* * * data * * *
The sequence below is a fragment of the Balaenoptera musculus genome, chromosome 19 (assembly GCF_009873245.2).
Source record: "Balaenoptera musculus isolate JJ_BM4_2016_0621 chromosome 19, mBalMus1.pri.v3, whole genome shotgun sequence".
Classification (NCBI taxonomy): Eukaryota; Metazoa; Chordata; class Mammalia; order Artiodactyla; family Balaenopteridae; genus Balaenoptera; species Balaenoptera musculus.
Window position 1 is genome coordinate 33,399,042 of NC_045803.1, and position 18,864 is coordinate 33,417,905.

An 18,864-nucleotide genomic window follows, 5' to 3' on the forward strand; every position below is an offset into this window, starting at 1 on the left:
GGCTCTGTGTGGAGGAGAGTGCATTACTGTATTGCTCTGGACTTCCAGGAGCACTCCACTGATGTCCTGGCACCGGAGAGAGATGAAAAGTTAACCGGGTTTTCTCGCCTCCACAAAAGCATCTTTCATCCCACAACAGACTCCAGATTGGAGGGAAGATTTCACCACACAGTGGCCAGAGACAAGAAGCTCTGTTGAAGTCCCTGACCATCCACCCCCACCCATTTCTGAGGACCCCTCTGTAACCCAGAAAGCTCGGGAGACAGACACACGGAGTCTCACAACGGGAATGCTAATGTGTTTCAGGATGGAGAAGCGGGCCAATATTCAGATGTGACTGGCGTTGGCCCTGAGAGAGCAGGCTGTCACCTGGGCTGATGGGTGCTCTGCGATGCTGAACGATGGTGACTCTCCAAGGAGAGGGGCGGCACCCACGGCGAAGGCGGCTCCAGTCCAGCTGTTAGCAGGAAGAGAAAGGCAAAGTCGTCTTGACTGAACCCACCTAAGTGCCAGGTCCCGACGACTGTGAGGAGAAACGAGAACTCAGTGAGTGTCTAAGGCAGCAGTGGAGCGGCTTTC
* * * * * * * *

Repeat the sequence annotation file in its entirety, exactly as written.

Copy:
The sequence below is a fragment of the Balaenoptera musculus genome, chromosome 19 (assembly GCF_009873245.2).
Source record: "Balaenoptera musculus isolate JJ_BM4_2016_0621 chromosome 19, mBalMus1.pri.v3, whole genome shotgun sequence".
Classification (NCBI taxonomy): Eukaryota; Metazoa; Chordata; class Mammalia; order Artiodactyla; family Balaenopteridae; genus Balaenoptera; species Balaenoptera musculus.
Window position 1 is genome coordinate 33,399,042 of NC_045803.1, and position 18,864 is coordinate 33,417,905.

An 18,864-nucleotide genomic window follows, 5' to 3' on the forward strand; every position below is an offset into this window, starting at 1 on the left:
GGCTCTGTGTGGAGGAGAGTGCATTACTGTATTGCTCTGGACTTCCAGGAGCACTCCACTGATGTCCTGGCACCGGAGAGAGATGAAAAGTTAACCGGGTTTTCTCGCCTCCACAAAAGCATCTTTCATCCCACAACAGACTCCAGATTGGAGGGAAGATTTCACCACACAGTGGCCAGAGACAAGAAGCTCTGTTGAAGTCCCTGACCATCCACCCCCACCCATTTCTGAGGACCCCTCTGTAACCCAGAAAGCTCGGGAGACAGACACACGGAGTCTCACAACGGGAATGCTAATGTGTTTCAGGATGGAGAAGCGGGCCAATATTCAGATGTGACTGGCGTTGGCCCTGAGAGAGCAGGCTGTCACCTGGGCTGATGGGTGCTCTGCGATGCTGAACGATGGTGACTCTCCAAGGAGAGGGGCGGCACCCACGGCGAAGGCGGCTCCAGTCCAGCTGTTAGCAGGAAGAGAAAGGCAAAGTCGTCTTGACTGAACCCACCTAAGTGCCAGGTCCCGACGACTGTGAGGAGAAACGAGAACTCAGTGAGTGTCTAAGGCAGCAGTGGAGCGGCTTTC